Product spotlight: The death of the battery
Prof. Zhong Lin Wang believes his team of scientists has found the source of unlimited power: nanogenerators — devices that pull energy from nature and convert it into electricity.
For the past two years, Wang has worked with his colleagues at Georgia Institute of Technology’s School of Materials Science and Engineering to develop lithium-ion alternatives. One theory calls for the conversion of energy derived from mechanical and biological functions into electricity using nanogenerators, he said.
A nanogenerator is fashioned from a zinc-oxide nanowire and a nanowire belt. It consists of two components: a semiconductor and a piezoelectric. A piezoelectric generates electricity or electric polarity in dielectric crystals when subjected to mechanical stress or an applied voltage, Wang said. For example, a mechanical force applied to a metal rod creates positive and negative charges, which then are converted into an electrical signal.
Instead of batteries, electricity for portable devices then would be derived from mechanical movement, vibration and hydraulic energy, such as blood flow. A user’s body movement — such as muscle contractions and blood pressure — would power an in vitro medical or a portable communications device, Wang said. Nanowires housed in a ruggedized shell also could be placed in a desert environment, where — theoretically, at least — animal and earth movements could be harvested and converted into electricity.
Wang said nanogenerators might be commercially available in five to eight years. “That is a very conservative estimation,” he said. “I’d say by the fifth year, we should be able to have a demonstration, according to our current progress and have a device that can generate power for practical applications.”
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Batteries, chargers & analyzers vendors
AC/DC Industries ▪ Advanced Charger Technologies ▪ Advanced Wireless Telecom ▪ AdvanceTec Industries ▪ A/F CommSupply ▪ Allcan Electronic Distributors ▪ Amerizon Wireless ▪ Astron Corp. ▪ Battery Products ▪ Battery Zone ▪ Cadex Electronics ▪ COMSERV Services ▪ CPI Communications ▪ Daniels Electronics ▪ DH Marketing ▪ Duracomm ▪ Durham Communications ▪ EFJohnson ▪ Electro-Comm Distributing ▪ EPCOM ▪ General Communications ▪ Honeywell Batteries ▪ Hutton Communications ▪ iTECH ▪ Kendoo Technology ▪ NABC North American Battery ▪ National Products ▪ OSI Batteries ▪ Power Products ▪ RF Industries ▪ TDI Batteries, Div. of Tyco Electronics ▪ Telewave ▪ Telex ▪ Thales Communications ▪ Transcript International ▪ Valesco Battery Support Systems ▪ Vertex Standard ▪ W & W Manufacturing ▪ Wireless Pacific ▪ Zelesco ▪ For a listing of additional vendors, click on the MRT 2006 Resource Guide at the top of the navigation bar on www.mrtmag.com.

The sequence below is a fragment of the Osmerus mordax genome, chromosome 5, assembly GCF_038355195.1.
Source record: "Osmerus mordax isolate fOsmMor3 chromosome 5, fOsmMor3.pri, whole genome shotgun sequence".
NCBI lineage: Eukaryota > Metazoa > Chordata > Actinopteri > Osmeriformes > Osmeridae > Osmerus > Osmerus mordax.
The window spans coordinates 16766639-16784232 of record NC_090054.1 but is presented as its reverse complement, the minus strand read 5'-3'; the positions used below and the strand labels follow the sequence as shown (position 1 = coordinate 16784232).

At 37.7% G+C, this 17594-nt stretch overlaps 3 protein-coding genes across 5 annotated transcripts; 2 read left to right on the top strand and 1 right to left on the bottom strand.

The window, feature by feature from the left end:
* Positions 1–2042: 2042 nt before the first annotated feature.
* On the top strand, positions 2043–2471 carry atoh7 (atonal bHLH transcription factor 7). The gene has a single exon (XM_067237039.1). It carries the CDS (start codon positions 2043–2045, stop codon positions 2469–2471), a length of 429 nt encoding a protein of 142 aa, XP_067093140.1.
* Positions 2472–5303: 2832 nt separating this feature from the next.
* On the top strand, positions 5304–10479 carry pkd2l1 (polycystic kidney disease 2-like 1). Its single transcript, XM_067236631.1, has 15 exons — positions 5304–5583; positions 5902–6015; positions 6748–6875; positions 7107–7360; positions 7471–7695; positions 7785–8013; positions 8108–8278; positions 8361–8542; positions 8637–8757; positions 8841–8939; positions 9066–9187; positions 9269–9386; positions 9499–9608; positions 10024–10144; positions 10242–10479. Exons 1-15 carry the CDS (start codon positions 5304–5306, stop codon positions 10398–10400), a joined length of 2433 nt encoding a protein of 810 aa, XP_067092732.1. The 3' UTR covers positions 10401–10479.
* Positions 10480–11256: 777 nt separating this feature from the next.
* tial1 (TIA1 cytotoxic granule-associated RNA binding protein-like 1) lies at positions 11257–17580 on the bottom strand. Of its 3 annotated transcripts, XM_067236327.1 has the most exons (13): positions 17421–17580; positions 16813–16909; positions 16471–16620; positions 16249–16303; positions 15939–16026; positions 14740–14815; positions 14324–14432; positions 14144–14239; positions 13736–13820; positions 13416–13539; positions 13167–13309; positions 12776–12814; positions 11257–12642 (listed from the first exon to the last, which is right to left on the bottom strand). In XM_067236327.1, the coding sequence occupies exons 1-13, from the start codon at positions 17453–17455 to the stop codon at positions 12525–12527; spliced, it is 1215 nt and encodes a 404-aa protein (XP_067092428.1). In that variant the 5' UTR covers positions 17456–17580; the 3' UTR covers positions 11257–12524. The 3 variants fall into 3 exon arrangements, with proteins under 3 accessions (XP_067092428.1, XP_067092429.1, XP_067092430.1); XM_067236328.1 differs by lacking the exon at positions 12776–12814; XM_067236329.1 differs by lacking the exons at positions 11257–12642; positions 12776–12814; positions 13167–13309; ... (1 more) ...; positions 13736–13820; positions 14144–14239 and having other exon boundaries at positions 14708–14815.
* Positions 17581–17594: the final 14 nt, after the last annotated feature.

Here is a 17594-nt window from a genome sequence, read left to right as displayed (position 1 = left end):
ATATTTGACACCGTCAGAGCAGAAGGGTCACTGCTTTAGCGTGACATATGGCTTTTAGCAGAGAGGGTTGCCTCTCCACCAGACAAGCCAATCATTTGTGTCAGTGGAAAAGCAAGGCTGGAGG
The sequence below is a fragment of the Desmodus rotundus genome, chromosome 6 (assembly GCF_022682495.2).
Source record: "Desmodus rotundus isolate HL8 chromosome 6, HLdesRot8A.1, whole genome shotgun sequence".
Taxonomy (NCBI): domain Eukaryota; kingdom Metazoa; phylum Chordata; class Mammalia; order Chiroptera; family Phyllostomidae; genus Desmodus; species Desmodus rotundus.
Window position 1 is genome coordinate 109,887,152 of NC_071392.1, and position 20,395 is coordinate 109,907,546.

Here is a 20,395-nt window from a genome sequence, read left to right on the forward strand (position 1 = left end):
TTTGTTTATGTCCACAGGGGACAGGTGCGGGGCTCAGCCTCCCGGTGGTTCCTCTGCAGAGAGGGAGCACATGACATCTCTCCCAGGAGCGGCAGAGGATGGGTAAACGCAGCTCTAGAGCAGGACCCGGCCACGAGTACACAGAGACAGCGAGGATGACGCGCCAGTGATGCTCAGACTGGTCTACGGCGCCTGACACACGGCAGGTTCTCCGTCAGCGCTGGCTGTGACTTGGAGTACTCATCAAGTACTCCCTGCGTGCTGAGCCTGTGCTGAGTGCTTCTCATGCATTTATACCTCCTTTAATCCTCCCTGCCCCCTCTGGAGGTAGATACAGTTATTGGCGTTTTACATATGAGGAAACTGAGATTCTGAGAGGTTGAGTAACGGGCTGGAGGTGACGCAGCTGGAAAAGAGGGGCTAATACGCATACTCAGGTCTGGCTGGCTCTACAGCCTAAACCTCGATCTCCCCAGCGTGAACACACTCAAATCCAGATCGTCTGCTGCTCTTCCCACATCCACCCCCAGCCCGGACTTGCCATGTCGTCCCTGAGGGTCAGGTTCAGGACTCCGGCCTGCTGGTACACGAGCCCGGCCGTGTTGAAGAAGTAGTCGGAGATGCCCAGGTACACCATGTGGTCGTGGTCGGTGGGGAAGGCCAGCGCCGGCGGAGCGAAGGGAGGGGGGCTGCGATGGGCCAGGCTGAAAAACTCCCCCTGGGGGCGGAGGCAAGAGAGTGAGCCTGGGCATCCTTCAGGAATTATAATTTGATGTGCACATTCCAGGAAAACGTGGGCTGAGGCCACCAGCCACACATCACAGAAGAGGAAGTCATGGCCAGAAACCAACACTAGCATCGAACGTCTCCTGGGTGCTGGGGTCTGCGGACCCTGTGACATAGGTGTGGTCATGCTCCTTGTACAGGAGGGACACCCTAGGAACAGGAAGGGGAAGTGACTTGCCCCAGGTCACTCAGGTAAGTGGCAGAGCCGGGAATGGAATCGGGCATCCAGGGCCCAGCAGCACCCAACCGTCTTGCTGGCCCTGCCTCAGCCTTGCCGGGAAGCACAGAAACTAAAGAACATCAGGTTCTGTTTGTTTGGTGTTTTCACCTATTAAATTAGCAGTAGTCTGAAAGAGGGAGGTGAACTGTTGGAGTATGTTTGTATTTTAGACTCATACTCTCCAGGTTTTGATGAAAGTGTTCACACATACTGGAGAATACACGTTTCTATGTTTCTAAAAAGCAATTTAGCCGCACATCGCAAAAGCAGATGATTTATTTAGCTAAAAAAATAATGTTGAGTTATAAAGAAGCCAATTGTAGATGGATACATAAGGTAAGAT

Fuel-cell package promises long shelf life
Jadoo Power Systems recently re-leased the XRT, a ruggedized power package run by hydrogen fuel cells.
The XRT weighs 50 lbs. and supports the energy needs of four, 45 AH batteries equaling 2200 Wh of runtime. It is powered by a proton-exchange, membrane-based (PEM) hydrogen fuel cell. This type of fuel cell offers a higher-energy density compared to most other fuel-cell systems, according to the Renewable Energy Policy Project, a D.C. policy think tank that supports renewable energy technologies.
By using PEM, Jadoo was able to develop a sustainable product that targeted applications between 20 W and upwards of 5 kW, said Jack Peterson, the company’s vice president of sales and marketing. The unit was built for situations where power does not exist or where power is unreliable. This makes it ideal for first responders and emergency-management personnel tasked with ensuring that reliable communication systems are running at an incident, Peterson said. For example, it can be used to charge batteries for portable radios and laptops, and as a battery replacement for emergency lighting and satellite phones and modems.
Cities and towns also are deploying the product. Columbia, S.C., officials chose the XRT as part of its homeland security initiatives. However, the company’s largest customer base comes from professional broadcast organizations, which use the product on the “back of their 5 o’clock news crew cameras,” he said.
Peterson said fuel cells hold their charge longer than traditional batteries, which lose their effectiveness whether in use or sitting on a storage shelf.
“Fuel cells are an on-demand, power-producing product,” he said. “So if you are not using it, you’re not losing [power].”
Environmental soundness is another benefit to the unit, which is refillable and reusable.
“You’re making electricity from oxygen and hydrogen — so there’s no pouring oil in there or left-over by-product chemicals that need to be disposed of,” he said.
The XRT includes one 100 W, N-Gen fuel-cell power unit and six N-Stor360 fuel canisters. A fully configured system costs $7999.
— Mary Rose Roberts